This subspecies has long, thin, many-branching stems with inconspicuous star-shaped green flowers. It is also from South Africa.
Climbing onion plants are generally trouble-free. As long as you don’t let your plant get too cold or too wet, you should be able to maintain a thriving houseplant for a very long and satisfying duration of time.
Root Rot – It is easy to avoid root rot in these plants. Be careful to avoid overwatering. Allow the soil to dry out completely between waterings.
If the soil stays wet, your climbing onion is likely to develop root rot as the plant experiences water stress and fungal pathogens attack. If you notice that the bulb has turned soft and mushy, this is a sure sign that rot has settled in. The simplest way to deal with root rot is to prevent it.
Frequently Asked Questions
These plants are so cool – where can I get one?
This may not be the most common houseplant available, but you will occasionally see them for sale at greenhouses and nurseries alongside other houseplants. You can also find them online from specialty growers. If you happen to know someone with a plant, ask if they have an extra bulb they could share with you. When it matures and produces offsets, you can share them with your friends.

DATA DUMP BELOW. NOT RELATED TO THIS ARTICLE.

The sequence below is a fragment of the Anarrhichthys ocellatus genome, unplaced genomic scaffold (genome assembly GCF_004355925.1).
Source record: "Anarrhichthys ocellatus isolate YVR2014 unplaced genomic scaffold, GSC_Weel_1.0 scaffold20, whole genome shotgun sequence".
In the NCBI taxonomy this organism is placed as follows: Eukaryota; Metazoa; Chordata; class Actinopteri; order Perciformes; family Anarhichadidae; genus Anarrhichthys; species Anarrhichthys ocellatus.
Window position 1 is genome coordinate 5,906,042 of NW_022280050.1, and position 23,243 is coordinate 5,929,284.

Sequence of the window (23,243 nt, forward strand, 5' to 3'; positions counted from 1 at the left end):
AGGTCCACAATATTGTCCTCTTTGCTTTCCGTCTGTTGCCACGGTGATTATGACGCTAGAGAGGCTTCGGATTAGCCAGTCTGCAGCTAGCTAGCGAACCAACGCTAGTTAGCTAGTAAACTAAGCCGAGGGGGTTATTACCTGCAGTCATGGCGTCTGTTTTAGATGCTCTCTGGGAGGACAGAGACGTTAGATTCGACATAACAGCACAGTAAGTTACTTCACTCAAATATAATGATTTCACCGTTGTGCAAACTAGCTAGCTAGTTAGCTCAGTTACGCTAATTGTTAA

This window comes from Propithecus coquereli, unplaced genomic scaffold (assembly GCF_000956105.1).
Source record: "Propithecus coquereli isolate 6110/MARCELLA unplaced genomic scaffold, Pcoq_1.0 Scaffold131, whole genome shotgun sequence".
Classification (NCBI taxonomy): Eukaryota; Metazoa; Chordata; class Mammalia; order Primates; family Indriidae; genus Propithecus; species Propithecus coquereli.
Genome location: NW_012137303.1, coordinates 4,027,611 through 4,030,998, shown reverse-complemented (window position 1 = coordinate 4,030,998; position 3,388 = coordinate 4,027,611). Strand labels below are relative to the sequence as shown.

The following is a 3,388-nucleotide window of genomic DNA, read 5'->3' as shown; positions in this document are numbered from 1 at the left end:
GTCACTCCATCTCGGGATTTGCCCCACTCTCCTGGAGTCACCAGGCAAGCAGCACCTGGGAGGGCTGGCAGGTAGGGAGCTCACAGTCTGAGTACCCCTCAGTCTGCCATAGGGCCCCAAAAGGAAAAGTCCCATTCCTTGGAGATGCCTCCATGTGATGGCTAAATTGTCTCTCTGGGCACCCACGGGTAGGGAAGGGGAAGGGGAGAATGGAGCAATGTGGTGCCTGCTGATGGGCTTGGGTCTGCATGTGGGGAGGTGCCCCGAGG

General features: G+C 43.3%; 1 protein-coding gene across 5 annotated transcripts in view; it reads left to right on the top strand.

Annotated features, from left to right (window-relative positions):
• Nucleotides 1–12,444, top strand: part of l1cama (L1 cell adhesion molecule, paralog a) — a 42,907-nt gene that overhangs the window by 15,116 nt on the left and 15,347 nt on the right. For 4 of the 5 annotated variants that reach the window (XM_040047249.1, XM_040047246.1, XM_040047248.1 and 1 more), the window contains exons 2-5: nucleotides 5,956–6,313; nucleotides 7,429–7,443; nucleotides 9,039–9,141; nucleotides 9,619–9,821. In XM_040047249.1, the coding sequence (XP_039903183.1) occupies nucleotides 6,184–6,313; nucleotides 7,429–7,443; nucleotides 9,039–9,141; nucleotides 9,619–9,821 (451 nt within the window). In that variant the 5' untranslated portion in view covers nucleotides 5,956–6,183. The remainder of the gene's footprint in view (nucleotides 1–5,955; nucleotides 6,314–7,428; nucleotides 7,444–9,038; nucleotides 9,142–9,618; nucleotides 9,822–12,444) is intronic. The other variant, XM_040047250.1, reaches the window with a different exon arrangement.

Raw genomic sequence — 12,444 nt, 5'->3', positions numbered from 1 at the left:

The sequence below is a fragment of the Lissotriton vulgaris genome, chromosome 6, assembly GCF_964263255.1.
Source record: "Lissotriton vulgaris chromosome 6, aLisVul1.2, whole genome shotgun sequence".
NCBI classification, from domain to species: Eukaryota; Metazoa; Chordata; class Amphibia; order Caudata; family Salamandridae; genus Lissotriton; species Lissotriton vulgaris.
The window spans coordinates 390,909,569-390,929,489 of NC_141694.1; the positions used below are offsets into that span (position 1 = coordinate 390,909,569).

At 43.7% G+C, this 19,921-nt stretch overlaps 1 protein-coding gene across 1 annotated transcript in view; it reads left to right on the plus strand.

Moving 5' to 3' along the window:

How long will a climbing onion live?
A well-cared-for climbing onion can be a very long-lived houseplant! They can easily live 10 years or more. In fact, as you continue to divide the bulb offsets, you can essentially keep your plant growing indefinitely.
Can I grow my climbing onion outdoors?
If you live in plant hardiness zones 10 or 11, you can grow these plants outside year-round. When they go dormant outdoors in a warm climate, cover them with a thin layer of loose mulch to protect them from any unexpected cold. If you maintain your plants in pots, bring them inside anytime the temperatures drop below 50 degrees Fahrenheit (10 degrees Celsius).
Climbing onion plants are easy to grow, low maintenance, and make very rewarding houseplants. They don’t take up too much space, are interesting to look at, and don’t require any special treatment. As long as you have a sunny window, warm temperatures, and a little bit of space, you should be able to easily grow your own. Enjoy watching it cycle between active growth and dormancy, and keep an eye out for its tiny flowers!